But the art is the real star here and the beautifully reproduced images - from a varied team including Doug Chiang, Ryan Church and Eric Tiemens (who all worked on the prequels), Christian Alzmann, Chris Bonura, Andree Wallin and more - are gorgeous.  Of the hundreds of pieces on display, my favourites include “The Sunset”, Chiang’s wonderful riff on “Apocalypse Now”, Andree Wallin’s “AT-AT Idea”, Kevin Jenkins’ “Rally Site Troops View”, “Spotlight” by Kevin Jenkins (which presents the reasoning why concept art is so important as this immediately shows you the moment when Han and Ren confront one another which might not work so well with words) and “Rey Emerges” by Yanick Dusseault, which shows the scale superbly.

I read a little while back that George Lucas was disappointed at how retro some of the film looked and whilst I enjoyed seeing little things in the film - the heads-up display in the Falcon, the Brutalist aspects of the Empire - I do understand what he means and the book confirms it.  Ralph McQuarrie’s work, both used and unused, was re-examined by the Visualists and pieces were cherry-picked for the new film.  Admittedly, when I read this, all I could think was “the lucky devils!” for gaining access to the fabled Lucasfilm archives.

My one gripe would be the way that Szostak and (especially) Carter see themselves - the writer mentions Kathleen Kennedy (the producer) “reaching out” to him, rather than calling him and asking for a meeting.  Carter goes further in the pretension stakes (I’d like to believe he’s being ironic about his own abilities but I really don’t think he is) and contrasts badly with the way Ralph McQuarrie and Joe Johnston have talked about themselves over the years plus you wouldn’t need to argue very hard that their contribution to the Star Wars universe - and, by extension, pop culture - is far greater than Carter will ever manage.

That niggle aside (easily done, just skip the Foreword), this is an excellent companion to a superb film and one I would highly recommend.

Some examples of the superb concept art
Artwork by Andree Wallin
Artwork by Doug Chiang
Artwork by Doug Chiang, which he acknowledges is a riff on "Apocalypse Now"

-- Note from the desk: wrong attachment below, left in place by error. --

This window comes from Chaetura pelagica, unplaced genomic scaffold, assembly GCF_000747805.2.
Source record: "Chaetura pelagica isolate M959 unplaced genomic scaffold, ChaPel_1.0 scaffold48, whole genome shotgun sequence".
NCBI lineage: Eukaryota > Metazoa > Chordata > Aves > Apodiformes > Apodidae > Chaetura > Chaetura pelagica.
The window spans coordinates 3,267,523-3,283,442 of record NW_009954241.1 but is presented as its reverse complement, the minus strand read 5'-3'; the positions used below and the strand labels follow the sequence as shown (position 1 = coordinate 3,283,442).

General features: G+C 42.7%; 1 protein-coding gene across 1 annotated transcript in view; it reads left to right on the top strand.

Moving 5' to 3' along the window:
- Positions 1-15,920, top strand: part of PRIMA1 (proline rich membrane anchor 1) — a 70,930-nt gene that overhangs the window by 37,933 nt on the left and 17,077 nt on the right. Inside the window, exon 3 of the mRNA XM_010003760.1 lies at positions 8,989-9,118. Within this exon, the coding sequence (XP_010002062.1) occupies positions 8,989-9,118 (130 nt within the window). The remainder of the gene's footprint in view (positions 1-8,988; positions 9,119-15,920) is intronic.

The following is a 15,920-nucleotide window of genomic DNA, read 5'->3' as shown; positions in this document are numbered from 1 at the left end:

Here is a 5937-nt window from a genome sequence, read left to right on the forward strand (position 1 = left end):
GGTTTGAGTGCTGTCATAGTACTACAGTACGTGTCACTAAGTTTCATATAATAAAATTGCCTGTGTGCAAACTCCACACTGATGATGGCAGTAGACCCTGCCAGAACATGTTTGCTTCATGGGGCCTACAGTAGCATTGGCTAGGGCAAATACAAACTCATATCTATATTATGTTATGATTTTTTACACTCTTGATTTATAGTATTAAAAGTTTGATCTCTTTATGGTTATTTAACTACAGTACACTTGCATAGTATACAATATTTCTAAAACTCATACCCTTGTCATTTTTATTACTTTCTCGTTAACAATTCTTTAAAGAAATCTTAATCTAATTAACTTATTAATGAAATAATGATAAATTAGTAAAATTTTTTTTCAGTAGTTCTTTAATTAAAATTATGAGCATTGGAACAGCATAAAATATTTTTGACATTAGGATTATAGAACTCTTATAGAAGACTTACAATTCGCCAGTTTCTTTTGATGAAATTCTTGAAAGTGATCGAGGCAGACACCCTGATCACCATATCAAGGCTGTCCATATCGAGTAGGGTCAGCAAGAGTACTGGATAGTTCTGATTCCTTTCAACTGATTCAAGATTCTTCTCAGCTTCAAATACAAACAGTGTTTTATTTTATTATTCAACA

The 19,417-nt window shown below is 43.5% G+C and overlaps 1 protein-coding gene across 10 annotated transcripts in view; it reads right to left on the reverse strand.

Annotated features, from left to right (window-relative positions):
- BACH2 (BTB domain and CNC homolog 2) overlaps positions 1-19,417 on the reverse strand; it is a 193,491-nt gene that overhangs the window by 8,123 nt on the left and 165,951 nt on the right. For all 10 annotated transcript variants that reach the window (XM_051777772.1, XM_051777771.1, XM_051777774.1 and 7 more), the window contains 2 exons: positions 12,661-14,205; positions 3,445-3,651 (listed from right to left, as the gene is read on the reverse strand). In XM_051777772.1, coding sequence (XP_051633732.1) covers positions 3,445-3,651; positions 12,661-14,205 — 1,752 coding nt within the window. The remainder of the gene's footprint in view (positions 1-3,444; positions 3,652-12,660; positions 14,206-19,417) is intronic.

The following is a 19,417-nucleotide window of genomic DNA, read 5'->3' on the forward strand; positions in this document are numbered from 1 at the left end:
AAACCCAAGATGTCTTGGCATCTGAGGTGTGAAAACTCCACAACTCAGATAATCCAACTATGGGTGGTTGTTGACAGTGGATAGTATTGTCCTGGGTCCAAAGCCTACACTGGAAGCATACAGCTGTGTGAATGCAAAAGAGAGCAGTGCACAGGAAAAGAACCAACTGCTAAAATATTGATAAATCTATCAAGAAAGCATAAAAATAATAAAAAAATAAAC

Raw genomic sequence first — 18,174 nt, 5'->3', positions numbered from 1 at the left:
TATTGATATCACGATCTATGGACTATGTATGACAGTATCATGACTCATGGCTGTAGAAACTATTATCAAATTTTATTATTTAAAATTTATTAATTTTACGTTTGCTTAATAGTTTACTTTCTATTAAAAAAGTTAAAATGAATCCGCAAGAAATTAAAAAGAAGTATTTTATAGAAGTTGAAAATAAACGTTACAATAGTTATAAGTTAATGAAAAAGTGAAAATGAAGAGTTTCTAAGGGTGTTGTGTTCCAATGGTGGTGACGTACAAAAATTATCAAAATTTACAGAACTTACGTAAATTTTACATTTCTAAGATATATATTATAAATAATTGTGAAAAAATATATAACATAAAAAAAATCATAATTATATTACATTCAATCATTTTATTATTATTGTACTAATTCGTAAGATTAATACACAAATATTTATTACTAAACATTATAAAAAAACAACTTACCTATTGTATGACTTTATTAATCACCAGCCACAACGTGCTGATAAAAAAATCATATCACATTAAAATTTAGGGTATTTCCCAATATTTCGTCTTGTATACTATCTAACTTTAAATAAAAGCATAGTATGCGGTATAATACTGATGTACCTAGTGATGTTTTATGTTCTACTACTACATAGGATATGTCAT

And just because this clip, first shown at the San Diego Comic-Con in 2015, gets better after you see the film, here it is...

Monday, 11 April 2016

Polly, a new novella...

Coming soon from Stormblade Productions, available in print, digital and audio editions.

Polly Harper had always wanted to visit the City of Love

She just didn't expect to be doing it on her own...
More similar in tone to Drive than my horror output, Polly is a thriller featuring a woman who discovers, on the eve of her twentieth anniversary, that her marriage isn’t all that she thought it was.  Fleeing to Paris for the weekend, she befriends an American tourist and then meets a man in a bar...

Neil Buchanan, at Stormblade Productions, asked if I’d like to write something for him and I readily agreed (I thoroughly enjoyed their Everett Smiles audio book).  Knowing that Carrie Buchanan would be narrating, hearing the INXS song New Sensation and memories of an afternoon in Paris combined to give me the seeds of the novella, which I pitched at FantasyCon in Nottingham.  Thankfully they liked it and I had great fun working on it.

Polly will be released later in the summer, supported by an online launch and the print and digital editions will include an afterword.

More details to come...

Monday, 4 April 2016

North By Northwest (Hitchcock at the cinema)

My friend Jon & I are Alfred Hitchcock fans of long-standing (I won’t go into detail again about when my interest started) so when he discovered that the Errol Flynn cinema (attached to the Derngate theatre) in Northampton was showing a season of the Master’s films, we leapt at the chance to go and went to see North By Northwest.
Madison Avenue advertising executive Roger Thornhill (Cary Grant) suffers a bad case of mistaken identity when two spies confuse him for fictional FBI agent George Kaplan.  Kidnapped by a gang led by the suave Phillip Vandamm (James Mason) and framed for the murder of a UN diplomat, Thornhill is forced to go on the run.  Encountering Vandamm’s mistress Eve Kendall (Eva Marie Saint) and his sinister right-hand-man Leonard (Martin Landau) along the way, he races to clear his name before he’s caught, taking in a close encounter with a crop-duster plane, an exploding petrol tanker and being shot, before the famous climax atop the Mount Rushmore monument.

I loved it.  It had been long enough since I last saw it that I didn’t recall everything, which made for a more entertaining viewing but seeing it on the big screen with great sound was a revelation after TV and DVD showings.  Cary Grant was effortlessly stylish and cool whilst Eva Marie Saint (her Eve Kendall is a ‘very’ modern woman) was luminous - if anything, I wanted to see more of her.  James Mason, Martin Landau and Adam Williams made convincing villains (and hearing Grant and Mason together, talking over each other with their gloriously rich accents, was wonderful), the plot is airtight (and based on the most simple of premises) and, of course, the direction is peerless.  From the mundane - Thornill and his mother (Jesse Royce Landis) in the hotel room - to the exciting - the crop duster scene or the Mount Rushmore climax - Hitchcock writes the grammar of modern cinema and in doing so sets up the template that spy thrillers still follow.